A perspective on Distances and the Japanese concept of MA

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Distance can be defined as the space between two points, for instance being parted by space.

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A length defined by two coordinates in relation to each other, is typically what you think of when you hear the word “distance”. The two coordinates can be two individuals, physically distant to each other, or two moments in time, present, past or future. The two points can also be abstract points of reference, just existing to define and bring to life the in-between.

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This year’s theme of YMT magazine is distances. The last few months have been heavily shaped by physical distance and social distancing. A global state of being, created by the Coronavirus. Naturally, the theme relates to the current pandemic situation we exist in, and it explores definitions, views, perspectives, emotions, metaphors and ideas of what distances have been, are, and can be. This text is not trying to find answers to what distances are, but can hopefully encourage new thoughts and discussions.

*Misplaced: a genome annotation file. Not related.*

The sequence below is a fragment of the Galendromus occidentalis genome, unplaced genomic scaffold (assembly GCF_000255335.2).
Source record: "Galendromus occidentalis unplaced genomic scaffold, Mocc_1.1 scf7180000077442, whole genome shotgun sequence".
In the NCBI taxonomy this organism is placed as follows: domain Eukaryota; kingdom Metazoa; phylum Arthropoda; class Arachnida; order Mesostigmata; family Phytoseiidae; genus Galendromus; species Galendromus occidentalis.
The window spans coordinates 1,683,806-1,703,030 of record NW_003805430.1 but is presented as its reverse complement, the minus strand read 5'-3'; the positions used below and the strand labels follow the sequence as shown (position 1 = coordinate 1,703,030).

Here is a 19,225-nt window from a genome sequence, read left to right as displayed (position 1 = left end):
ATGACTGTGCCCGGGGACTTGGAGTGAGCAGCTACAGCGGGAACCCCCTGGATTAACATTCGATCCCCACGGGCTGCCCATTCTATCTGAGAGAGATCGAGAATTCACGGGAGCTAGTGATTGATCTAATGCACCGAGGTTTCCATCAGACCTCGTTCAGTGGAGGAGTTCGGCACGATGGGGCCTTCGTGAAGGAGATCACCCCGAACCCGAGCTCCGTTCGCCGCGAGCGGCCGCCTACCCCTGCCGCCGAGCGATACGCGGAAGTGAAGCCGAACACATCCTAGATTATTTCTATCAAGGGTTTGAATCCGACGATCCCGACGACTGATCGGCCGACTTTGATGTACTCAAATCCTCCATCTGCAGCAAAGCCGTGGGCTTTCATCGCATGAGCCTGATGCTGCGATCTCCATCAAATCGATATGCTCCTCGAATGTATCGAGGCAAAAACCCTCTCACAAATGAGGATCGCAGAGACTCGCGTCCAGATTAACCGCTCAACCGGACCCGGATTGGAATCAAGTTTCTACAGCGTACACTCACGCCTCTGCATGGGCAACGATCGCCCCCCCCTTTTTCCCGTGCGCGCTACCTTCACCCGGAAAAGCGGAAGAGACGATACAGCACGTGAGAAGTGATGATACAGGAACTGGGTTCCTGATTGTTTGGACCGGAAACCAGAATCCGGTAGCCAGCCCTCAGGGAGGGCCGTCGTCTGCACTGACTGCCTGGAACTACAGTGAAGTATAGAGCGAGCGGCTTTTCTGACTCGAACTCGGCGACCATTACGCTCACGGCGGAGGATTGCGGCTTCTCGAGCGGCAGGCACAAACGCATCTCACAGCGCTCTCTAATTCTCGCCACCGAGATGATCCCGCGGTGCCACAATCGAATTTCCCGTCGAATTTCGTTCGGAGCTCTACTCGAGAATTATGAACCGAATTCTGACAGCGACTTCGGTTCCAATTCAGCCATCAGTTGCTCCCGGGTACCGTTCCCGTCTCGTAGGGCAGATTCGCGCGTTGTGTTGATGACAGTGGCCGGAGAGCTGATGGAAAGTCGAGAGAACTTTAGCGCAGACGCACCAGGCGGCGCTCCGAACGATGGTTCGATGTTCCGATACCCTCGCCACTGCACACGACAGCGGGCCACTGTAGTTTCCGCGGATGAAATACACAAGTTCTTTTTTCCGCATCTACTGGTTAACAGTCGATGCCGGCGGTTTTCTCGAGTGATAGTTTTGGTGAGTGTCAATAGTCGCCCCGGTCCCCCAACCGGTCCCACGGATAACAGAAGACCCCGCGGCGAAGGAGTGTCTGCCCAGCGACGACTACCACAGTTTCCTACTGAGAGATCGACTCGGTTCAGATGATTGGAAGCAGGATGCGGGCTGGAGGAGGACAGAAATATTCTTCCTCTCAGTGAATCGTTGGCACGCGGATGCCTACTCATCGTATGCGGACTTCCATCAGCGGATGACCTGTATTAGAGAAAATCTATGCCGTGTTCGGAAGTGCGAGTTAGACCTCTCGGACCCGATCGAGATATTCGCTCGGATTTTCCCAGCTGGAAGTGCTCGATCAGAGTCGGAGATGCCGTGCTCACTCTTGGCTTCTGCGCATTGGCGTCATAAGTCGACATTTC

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In order to perceive and understand distances, you need perspective. If you look at the two-dimensional plane below, you can see two coordinates apart from each other. The length of two points apart is by definition the distance between them. The shortest distance between them is defined by the length a, a certain value. Moreover, there is only one length that defines the shortest distance.